Electric propulsion nicads must withstand torturous conditions by comparison with radio nicads. A competition-wind cobalt motor can draw as much as 70 amps from a battery pack, and we fliers demand that we be able to recharge at the car in 15 minutes or so! Since normal nicads aren't built to withstand this sort of abuse, electric fliers use rapid-charge cells (SCR-class). These cells are designed for high current charges and loads, and feature correspondingly lower internal impedances for higher power throughput. For such cells, one can readily charge the cells at a rate of 4 times the capacity in 15 minutes. For most electric nicads, which fall in the 1000 - 1700 mAh capacity range, a 4-5 amp charge rate is appropriate.
A third class of cells, called 'SCE', 'AE' or 'KR' cells, sport high capacities for suprisingly light weight. Unfortunately, these cells are usually not optimum for electrics since they have relatively high impedances and therefore cannot be rapid-charged nor discharged. They do make interesting choices for the low-current Speed 400 motors, however. They, along with the Hydrimax series of metal-hydride cells, need to be improved further to allow for reliable propulsion use in high-current electric R/C planes.
Many modelers believe that they should 'deep discharge' their nicad packs so that a nicad 'memory' doesn't develop. Although this point has some relevance (although most nicads today are fairly resistant to the 'memory' effect), one is more likely to severely damage the pack through cell-reversal by doing this. That is, if the pack isn't completely balanced, one cell will be 'lower' in charge than the others and will reverse polarity by the time the others reach zero charge. Reversal of polarity, while reversible with a a quick burst of high (5-10 amps) charge current, is very damaging to the cell and will dramatically reduce it's reliability and capacity.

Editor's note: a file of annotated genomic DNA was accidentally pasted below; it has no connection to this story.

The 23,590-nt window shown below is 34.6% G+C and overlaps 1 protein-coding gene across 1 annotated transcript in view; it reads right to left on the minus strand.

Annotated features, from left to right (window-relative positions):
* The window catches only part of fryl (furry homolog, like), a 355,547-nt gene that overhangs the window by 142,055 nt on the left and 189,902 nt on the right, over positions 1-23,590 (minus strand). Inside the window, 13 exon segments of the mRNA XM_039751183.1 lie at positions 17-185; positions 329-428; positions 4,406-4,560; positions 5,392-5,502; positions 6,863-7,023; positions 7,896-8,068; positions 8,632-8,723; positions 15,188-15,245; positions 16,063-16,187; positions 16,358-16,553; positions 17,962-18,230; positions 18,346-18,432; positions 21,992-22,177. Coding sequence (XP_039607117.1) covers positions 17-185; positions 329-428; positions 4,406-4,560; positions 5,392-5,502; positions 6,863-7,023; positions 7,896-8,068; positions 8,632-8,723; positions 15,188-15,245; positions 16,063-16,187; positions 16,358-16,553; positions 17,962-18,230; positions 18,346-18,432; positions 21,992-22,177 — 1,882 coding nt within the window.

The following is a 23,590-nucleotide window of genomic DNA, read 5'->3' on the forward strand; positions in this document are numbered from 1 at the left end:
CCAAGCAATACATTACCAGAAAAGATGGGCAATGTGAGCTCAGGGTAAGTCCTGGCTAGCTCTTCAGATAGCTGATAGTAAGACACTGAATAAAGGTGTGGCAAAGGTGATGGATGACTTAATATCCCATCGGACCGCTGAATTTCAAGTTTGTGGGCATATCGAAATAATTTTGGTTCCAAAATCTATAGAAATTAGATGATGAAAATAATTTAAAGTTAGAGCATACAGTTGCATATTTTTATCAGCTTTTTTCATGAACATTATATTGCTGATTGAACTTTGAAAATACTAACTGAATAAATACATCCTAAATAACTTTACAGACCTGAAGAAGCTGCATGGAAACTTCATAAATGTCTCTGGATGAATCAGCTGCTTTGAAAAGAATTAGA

For most purposes, one should discharge the pack gently to 1.1 volts/cell and then charge at an overnight rate to balance the pack. This is generally sufficient for most use, even for large electric flight packs. However, I have found that a periodic individual cell deep discharge is beneficial to really balancing a pack and diagnosing its condition. To do this, discharge to 1.1 volts/cell as before and then wire up a tiny motor or flashlight light bulb to each cell individually. Discharge each cell completely. You may find some dispersion in the charge state of some of the cells. This discrepancy will probably be 'fixed' by the deep discharge (but if it doesn't, you should probably toss out the bad cell). When you are done, resume charging as before.
I usually individually deep-discharge my flight pack cells once every 4-8 weeks and my radio packs every 6 months.
I store my nicads in a charged state, although there is no clear evidence that storing them in an idle (disconnected) discharged state is at all harmful.
Most fliers desire a little more control over their airplanes, however. The next simplest mechanism is to have a mechanical or electrical switch in the plane that may be activated remotely. This allows the pilot to turn the motor off and on at will. For sailplanes and small models, this is usually sufficient.
The most efficent and popular way to control the motor is through the use of an electronic speed control (ESC). This device switches the motor on and off rapidly, with a switching duration dependent on the throttle setting. Thus, the pilot has a proportional throttle control analagous to gas-powered planes. This is the most suitable solution for sport planes since the pilot can throttle back after aerobatic maneuvers and takeoffs and landings to conserve power for longer flights. There are two types of controllers sold for planes: